Fables, fairy tales, folktales, legends, myths, and tall tales -- six literary genres that engage student interest -- can be used in the classroom to inspire creative thinking and writing. This week, Education World offers five lessons to introduce students to the literary genres -- and to their own imagination! Included: Graphic organizers, student work sheets, more!
Once upon a time, in a day long ago, there lived incredibly prolific storytellers. Their stories have been passed down, retold, translated, adapted, and even "Readers Theater-ized"! In this week's Education World lessons plans, your students will have opportunities to retell, adapt, and, yes, Readers Theater-ize marvelous fairy tales, fables, folktales, legends, myths, and tall tales from origins around the world and across the centuries. Click on each of the five lesson headlines below for a complete teaching resource.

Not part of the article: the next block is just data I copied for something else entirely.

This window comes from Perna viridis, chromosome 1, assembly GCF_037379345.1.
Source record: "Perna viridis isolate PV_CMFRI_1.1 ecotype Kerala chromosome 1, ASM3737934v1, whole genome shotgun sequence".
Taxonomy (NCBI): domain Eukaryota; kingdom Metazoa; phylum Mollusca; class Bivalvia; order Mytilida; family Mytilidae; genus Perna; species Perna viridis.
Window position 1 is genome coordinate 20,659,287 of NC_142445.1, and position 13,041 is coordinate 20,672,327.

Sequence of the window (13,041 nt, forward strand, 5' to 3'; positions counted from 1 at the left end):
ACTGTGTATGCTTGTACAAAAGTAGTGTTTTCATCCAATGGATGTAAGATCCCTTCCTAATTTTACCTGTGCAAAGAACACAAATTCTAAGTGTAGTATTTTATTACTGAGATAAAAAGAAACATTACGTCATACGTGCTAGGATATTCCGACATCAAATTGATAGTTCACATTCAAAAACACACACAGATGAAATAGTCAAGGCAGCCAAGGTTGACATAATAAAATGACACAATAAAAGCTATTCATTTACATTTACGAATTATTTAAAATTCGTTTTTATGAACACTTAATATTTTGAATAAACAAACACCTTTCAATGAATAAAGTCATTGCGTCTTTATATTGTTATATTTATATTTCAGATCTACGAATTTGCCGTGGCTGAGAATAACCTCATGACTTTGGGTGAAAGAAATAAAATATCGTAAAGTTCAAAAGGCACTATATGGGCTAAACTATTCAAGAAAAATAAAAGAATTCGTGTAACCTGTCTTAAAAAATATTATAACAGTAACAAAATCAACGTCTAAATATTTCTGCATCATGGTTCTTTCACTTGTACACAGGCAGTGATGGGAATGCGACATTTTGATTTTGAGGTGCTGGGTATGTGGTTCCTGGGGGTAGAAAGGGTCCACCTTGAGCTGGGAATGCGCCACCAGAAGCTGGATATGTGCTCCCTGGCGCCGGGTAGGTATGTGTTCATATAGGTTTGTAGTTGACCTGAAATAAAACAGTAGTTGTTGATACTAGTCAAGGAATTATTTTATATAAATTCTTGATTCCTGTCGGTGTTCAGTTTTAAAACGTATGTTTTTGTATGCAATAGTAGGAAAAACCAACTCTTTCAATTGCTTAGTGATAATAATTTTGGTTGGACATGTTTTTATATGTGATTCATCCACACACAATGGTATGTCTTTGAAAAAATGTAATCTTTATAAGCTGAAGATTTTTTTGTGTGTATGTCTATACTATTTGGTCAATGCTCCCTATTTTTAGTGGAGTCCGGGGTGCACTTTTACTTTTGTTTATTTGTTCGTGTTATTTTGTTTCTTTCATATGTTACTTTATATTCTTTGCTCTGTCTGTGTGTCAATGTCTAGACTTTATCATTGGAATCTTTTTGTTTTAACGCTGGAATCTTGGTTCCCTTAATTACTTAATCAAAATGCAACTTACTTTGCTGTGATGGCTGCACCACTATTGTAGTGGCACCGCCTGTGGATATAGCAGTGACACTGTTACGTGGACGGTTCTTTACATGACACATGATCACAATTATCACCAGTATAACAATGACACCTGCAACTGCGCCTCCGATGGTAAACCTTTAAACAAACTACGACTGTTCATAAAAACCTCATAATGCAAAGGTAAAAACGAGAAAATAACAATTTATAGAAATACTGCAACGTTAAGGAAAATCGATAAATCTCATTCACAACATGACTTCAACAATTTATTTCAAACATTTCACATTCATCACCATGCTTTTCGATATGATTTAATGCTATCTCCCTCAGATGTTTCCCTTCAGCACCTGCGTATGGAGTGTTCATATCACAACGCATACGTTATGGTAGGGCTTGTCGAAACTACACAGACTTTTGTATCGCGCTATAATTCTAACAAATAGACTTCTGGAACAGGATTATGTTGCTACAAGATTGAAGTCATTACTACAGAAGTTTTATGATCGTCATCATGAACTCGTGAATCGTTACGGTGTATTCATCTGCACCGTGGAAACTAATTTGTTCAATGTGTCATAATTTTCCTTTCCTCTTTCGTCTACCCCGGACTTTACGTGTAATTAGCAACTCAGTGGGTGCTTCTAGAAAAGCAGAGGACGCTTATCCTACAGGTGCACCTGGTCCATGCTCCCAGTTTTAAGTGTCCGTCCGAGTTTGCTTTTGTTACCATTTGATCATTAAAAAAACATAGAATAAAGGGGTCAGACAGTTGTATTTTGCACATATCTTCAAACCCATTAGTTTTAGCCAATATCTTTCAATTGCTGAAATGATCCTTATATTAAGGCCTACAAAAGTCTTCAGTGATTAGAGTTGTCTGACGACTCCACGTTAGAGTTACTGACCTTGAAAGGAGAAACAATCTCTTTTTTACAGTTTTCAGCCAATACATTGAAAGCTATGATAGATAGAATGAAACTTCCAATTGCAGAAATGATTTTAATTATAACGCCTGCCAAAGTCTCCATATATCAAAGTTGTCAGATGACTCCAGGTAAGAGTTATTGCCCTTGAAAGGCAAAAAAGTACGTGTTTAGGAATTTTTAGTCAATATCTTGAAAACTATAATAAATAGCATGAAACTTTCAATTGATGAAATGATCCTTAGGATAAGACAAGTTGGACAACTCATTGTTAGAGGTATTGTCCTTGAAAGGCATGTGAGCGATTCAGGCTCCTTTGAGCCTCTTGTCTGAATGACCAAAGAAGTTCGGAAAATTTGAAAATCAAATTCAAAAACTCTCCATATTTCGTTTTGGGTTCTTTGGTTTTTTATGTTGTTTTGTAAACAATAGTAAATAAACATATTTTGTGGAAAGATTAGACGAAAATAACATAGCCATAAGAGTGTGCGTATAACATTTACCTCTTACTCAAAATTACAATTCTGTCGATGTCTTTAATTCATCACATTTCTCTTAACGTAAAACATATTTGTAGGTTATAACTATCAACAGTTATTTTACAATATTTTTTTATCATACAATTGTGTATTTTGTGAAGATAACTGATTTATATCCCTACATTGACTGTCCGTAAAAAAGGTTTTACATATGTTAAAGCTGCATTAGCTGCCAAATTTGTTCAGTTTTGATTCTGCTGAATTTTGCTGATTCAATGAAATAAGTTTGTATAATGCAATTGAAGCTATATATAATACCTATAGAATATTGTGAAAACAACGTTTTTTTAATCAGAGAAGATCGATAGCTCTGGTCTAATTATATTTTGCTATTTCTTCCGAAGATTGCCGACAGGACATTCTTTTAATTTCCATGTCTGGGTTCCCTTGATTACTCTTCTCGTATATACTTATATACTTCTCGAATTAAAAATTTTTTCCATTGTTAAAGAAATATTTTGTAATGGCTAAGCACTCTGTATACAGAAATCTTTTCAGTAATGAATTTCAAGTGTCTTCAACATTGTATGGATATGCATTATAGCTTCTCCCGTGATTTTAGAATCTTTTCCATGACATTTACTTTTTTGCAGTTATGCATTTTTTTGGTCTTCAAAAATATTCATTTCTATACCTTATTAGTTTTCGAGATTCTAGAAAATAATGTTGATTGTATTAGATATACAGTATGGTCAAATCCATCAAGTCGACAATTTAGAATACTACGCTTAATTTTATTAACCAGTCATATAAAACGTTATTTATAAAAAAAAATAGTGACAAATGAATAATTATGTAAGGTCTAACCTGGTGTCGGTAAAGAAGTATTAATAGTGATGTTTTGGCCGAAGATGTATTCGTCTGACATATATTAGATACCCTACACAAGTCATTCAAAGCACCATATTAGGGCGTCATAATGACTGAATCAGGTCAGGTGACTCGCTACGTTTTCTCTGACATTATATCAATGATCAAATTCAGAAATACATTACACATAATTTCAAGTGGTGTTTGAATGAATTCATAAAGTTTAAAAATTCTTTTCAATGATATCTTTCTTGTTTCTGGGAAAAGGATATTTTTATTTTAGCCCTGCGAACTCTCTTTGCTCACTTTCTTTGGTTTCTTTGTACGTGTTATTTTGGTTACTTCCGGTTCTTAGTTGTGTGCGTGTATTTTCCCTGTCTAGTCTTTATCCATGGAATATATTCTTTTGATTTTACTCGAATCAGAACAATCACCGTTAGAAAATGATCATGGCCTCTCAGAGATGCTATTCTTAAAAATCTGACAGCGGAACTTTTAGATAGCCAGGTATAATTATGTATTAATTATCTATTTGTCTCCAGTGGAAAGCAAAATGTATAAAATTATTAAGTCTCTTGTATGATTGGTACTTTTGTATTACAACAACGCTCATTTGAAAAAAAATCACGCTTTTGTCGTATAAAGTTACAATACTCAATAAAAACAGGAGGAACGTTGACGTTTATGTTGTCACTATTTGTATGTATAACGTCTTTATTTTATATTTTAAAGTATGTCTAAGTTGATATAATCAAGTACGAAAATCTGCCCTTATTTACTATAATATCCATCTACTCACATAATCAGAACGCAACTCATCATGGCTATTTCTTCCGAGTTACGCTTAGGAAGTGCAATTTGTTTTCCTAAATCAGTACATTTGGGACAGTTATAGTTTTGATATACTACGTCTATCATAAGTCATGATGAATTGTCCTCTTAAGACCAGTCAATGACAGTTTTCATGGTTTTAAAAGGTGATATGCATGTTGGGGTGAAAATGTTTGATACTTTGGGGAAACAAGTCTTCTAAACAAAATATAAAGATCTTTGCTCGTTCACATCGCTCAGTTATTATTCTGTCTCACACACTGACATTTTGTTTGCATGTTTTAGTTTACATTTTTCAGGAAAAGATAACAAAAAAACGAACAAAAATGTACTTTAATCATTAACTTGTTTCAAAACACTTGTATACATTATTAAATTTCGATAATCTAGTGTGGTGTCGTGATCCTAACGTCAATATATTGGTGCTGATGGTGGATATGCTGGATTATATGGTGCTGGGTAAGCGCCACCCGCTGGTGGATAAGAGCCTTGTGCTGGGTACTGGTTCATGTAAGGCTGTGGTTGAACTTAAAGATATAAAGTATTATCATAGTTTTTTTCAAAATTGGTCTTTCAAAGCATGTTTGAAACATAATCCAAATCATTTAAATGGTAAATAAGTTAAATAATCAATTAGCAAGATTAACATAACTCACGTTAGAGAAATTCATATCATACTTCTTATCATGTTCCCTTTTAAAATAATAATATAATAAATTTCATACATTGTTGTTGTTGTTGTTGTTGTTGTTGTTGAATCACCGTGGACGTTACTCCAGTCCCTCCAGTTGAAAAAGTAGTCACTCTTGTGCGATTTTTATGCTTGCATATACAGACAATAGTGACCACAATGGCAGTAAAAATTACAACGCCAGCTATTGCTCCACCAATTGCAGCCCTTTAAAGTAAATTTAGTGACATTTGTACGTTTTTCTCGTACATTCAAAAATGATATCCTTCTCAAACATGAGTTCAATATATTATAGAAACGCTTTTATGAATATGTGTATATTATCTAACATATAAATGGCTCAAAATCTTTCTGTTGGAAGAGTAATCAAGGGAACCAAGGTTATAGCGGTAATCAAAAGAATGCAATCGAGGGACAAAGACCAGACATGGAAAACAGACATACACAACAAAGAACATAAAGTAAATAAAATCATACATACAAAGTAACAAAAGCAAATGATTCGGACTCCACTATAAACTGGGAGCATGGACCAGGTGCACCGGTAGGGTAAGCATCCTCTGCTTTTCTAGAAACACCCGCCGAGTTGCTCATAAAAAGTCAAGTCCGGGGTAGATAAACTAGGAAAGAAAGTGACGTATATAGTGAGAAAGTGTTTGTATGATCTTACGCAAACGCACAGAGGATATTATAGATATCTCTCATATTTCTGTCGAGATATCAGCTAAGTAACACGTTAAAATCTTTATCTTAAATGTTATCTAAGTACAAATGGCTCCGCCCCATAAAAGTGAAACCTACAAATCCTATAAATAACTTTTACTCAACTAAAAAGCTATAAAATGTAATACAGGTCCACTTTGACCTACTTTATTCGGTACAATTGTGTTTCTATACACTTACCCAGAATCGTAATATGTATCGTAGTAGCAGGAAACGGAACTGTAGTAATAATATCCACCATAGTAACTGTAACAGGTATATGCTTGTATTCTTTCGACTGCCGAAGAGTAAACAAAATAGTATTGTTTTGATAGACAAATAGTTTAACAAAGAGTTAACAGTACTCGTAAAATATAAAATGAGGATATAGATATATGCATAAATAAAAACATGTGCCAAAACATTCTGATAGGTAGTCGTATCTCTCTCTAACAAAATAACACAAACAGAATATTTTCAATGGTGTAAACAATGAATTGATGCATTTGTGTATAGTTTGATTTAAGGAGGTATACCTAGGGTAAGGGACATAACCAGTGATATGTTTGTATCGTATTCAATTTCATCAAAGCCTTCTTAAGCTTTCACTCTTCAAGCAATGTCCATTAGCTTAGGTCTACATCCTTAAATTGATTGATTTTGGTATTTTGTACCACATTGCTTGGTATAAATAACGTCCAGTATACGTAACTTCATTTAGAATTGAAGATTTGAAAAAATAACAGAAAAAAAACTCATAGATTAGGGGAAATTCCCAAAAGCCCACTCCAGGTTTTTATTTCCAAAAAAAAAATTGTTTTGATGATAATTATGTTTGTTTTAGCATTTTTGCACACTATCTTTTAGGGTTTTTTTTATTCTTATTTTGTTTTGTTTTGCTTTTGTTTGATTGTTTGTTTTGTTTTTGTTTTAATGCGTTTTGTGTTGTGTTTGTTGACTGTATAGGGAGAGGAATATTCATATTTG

Using Graphic Organizers to Generate Genre Definitions
Using graphic organizers, students create definitions of a variety of story types, including fables, fairy tales, folktales, legends, myths, and tall tales. (Grades 3-12)
Passport to Stories Around the World
Introduce students to six tales -- one from each of six continents -- and ask them to fill out passports about each continent. Student work sheet provided. (Grades K-12)
Encourage students to rewrite one of Aesop's fables using modern language in a modern setting. (Grades K-12)
Ten Characters from American Folklore
Students learn about Pecos Bill, Daniel Boone, Johnny Appleseed, Paul Bunyan, John Henry, and five other characters from America's folk history. Student work sheet included. (Grades 3-12)
A well-known children's book author helps students learn how to write folktales. (Grades 3-8)
Article by Gary Hopkins
Copyright © 2010 Education World
Originally published 9/13/2002
Last updated 09/29/2010